201-896-4100 info@sh-law.com

Top Cybersecurity Threats Unveiled by Hackers – Is Anyone Safe?

Author: Scarinci Hollenbeck|August 25, 2015

The world’s top security experts, hackers, and researchers gathered recently in Las Vegas for the Black Hat and DEF CON conferences to discuss the top cybersecurity threats on the globe.

Top Cybersecurity Threats Unveiled by Hackers – Is Anyone Safe?

The world’s top security experts, hackers, and researchers gathered recently in Las Vegas for the Black Hat and DEF CON conferences to discuss the top cybersecurity threats on the globe.

The events confirmed that no industry is safe from the top cybersecurity threats, with hackers exposing vulnerabilities in everything from cell phones to drones to rifles.

The ability to remotely control a Jeep Grand Cherokee via its UConnect entertainment system was arguably the most publicized hack to come out of the Black Hat conference. The security vulnerability subsequently prompted the recall of approximately 1.4 million Chrysler-Fiat vehicles in the United States.

Although they did not receive the same media attention, presenters at Black Hat and DEF CON revealed several other equally concerning cybersecurity threats. Below are just a few:

  • Intel CPUs: Older Intel chips that predate second-generation Core processor family (known as Sandy Bridge) have a security flaw that allows hackers to install a rootkit into the System Management Mode (SMM). The vulnerability is significant because antivirus is unable to detect the malware and hackers can still access the machines even after a complete wipe.
  • Android Devices: Security experts revealed a security flaw that impacts millions of Android devices. According to security experts, attackers could gain access to the devices via a simple MMS message or multimedia file. To address the issue, Android will embark on the “single largest unified software update in the world.”
  • Smart Safes: Retailers and other businesses often rely on high-tech safes that have built-in computers. In many cases, the touch screen interface requires two users to provide authentication credentials in order to safe. Hackers showed how they could access the computer to create new users and then use a USB thumb drive port to enter their phony credentials.
  • OnStar Vehicle Technology: Chrysler is not the only automaker with cybersecurity concerns. Hackers revealed that they were able to “locate, unlock and remote start any vehicle with OnStar RemoteLink after intercepting communication between the RemoteLink mobile app and OnStar servers.”
  • Internal LTE/3G Modems: Laptops and tablets increasingly come equipped with internal modems that allow users to work remotely via a mobile data connection. Hackers used a flaw in the firmware update process to install malware that persists even if the operating system is wiped or reinstalled.

For businesses hoping to avoid the embarrassment of being the subject of a future Black Hat or DEF CON hacking presentation, the conference highlighted the importance of addressing cybersecurity at the outset of product development and testing. In some cases, identifying potential vulnerabilities may require putting a hacker on payroll.

Top Cybersecurity Threats Unveiled by Hackers – Is Anyone Safe?

Author: Scarinci Hollenbeck

The events confirmed that no industry is safe from the top cybersecurity threats, with hackers exposing vulnerabilities in everything from cell phones to drones to rifles.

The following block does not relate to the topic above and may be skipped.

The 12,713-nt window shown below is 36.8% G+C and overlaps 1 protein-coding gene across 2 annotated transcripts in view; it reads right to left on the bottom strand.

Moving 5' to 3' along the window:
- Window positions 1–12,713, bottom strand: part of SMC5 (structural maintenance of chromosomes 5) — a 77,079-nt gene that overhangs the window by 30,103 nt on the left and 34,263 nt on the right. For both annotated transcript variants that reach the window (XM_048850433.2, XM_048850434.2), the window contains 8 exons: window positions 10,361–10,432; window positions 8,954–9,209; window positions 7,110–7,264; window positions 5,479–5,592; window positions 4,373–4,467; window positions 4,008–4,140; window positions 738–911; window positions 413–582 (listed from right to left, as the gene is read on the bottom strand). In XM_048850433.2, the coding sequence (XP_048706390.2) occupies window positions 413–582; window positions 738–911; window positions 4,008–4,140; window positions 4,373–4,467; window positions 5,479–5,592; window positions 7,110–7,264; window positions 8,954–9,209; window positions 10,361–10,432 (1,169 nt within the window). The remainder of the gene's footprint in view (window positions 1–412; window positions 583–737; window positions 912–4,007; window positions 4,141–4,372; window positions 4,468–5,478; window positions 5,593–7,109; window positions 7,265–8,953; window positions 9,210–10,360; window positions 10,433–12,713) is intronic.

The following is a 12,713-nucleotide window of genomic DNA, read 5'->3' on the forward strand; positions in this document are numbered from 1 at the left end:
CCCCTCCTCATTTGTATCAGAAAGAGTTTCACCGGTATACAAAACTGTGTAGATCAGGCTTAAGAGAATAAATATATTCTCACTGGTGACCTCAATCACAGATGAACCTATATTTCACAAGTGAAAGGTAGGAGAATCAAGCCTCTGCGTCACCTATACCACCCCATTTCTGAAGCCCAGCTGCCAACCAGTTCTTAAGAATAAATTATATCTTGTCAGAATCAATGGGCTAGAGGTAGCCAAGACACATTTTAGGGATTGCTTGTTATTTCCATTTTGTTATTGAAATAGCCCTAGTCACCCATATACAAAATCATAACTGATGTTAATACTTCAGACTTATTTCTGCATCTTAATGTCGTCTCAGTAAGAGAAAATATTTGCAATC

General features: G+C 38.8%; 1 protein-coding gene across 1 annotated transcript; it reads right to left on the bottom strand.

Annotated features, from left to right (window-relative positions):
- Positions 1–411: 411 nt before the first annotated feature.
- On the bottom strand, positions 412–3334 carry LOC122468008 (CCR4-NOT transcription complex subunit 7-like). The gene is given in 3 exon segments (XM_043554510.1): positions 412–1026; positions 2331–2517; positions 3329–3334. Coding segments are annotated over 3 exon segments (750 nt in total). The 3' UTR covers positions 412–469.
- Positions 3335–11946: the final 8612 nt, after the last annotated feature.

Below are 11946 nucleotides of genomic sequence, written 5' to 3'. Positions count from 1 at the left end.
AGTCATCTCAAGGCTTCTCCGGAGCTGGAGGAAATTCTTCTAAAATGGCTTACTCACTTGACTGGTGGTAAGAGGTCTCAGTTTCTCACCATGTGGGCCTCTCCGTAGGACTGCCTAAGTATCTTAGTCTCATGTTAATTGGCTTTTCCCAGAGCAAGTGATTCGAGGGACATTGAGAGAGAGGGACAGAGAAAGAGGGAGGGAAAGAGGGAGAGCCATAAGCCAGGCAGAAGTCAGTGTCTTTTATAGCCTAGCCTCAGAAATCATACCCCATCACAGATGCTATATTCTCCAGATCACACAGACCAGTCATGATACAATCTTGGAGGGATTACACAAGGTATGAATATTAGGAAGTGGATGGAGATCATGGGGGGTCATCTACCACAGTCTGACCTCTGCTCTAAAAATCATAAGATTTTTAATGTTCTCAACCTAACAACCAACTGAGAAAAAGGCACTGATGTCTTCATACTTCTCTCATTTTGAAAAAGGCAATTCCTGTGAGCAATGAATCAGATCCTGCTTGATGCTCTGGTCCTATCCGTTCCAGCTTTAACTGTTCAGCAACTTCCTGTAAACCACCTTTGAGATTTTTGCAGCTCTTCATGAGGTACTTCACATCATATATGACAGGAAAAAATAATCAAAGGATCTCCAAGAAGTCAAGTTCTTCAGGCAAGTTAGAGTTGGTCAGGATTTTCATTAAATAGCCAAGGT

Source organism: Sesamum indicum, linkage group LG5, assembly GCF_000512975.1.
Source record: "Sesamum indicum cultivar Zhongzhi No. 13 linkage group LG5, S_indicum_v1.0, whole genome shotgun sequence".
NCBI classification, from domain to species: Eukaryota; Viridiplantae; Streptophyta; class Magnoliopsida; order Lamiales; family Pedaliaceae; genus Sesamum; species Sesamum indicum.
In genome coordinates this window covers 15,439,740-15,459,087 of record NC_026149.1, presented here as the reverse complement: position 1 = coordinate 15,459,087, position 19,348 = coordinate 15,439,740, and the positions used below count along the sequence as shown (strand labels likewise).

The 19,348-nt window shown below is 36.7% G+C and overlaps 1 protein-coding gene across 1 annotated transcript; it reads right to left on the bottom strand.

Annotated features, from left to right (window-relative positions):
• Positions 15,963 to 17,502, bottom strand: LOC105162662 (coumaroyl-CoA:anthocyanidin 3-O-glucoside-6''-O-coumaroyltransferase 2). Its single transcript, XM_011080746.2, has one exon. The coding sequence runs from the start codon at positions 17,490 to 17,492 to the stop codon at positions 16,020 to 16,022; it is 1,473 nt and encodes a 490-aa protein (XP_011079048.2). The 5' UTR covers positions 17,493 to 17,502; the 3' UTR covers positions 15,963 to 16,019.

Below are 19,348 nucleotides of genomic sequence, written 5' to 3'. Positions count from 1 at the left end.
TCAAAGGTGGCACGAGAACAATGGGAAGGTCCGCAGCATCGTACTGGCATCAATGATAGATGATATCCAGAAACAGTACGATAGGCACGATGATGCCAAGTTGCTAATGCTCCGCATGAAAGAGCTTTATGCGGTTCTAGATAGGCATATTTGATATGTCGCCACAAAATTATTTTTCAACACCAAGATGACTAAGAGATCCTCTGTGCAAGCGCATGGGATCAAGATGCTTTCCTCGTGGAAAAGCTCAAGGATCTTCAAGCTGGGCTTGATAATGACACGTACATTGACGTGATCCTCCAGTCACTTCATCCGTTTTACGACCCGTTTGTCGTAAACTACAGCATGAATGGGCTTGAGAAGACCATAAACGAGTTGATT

The ability to remotely control a Jeep Grand Cherokee via its UConnect entertainment system was arguably the most publicized hack to come out of the Black Hat conference. The security vulnerability subsequently prompted the recall of approximately 1.4 million Chrysler-Fiat vehicles in the United States.

Although they did not receive the same media attention, presenters at Black Hat and DEF CON revealed several other equally concerning cybersecurity threats. Below are just a few:

  • Intel CPUs: Older Intel chips that predate second-generation Core processor family (known as Sandy Bridge) have a security flaw that allows hackers to install a rootkit into the System Management Mode (SMM). The vulnerability is significant because antivirus is unable to detect the malware and hackers can still access the machines even after a complete wipe.
  • Android Devices: Security experts revealed a security flaw that impacts millions of Android devices. According to security experts, attackers could gain access to the devices via a simple MMS message or multimedia file. To address the issue, Android will embark on the “single largest unified software update in the world.”
  • Smart Safes: Retailers and other businesses often rely on high-tech safes that have built-in computers. In many cases, the touch screen interface requires two users to provide authentication credentials in order to safe. Hackers showed how they could access the computer to create new users and then use a USB thumb drive port to enter their phony credentials.
  • OnStar Vehicle Technology: Chrysler is not the only automaker with cybersecurity concerns. Hackers revealed that they were able to “locate, unlock and remote start any vehicle with OnStar RemoteLink after intercepting communication between the RemoteLink mobile app and OnStar servers.”
  • Internal LTE/3G Modems: Laptops and tablets increasingly come equipped with internal modems that allow users to work remotely via a mobile data connection. Hackers used a flaw in the firmware update process to install malware that persists even if the operating system is wiped or reinstalled.

For businesses hoping to avoid the embarrassment of being the subject of a future Black Hat or DEF CON hacking presentation, the conference highlighted the importance of addressing cybersecurity at the outset of product development and testing. In some cases, identifying potential vulnerabilities may require putting a hacker on payroll.

Firm News & Press Releases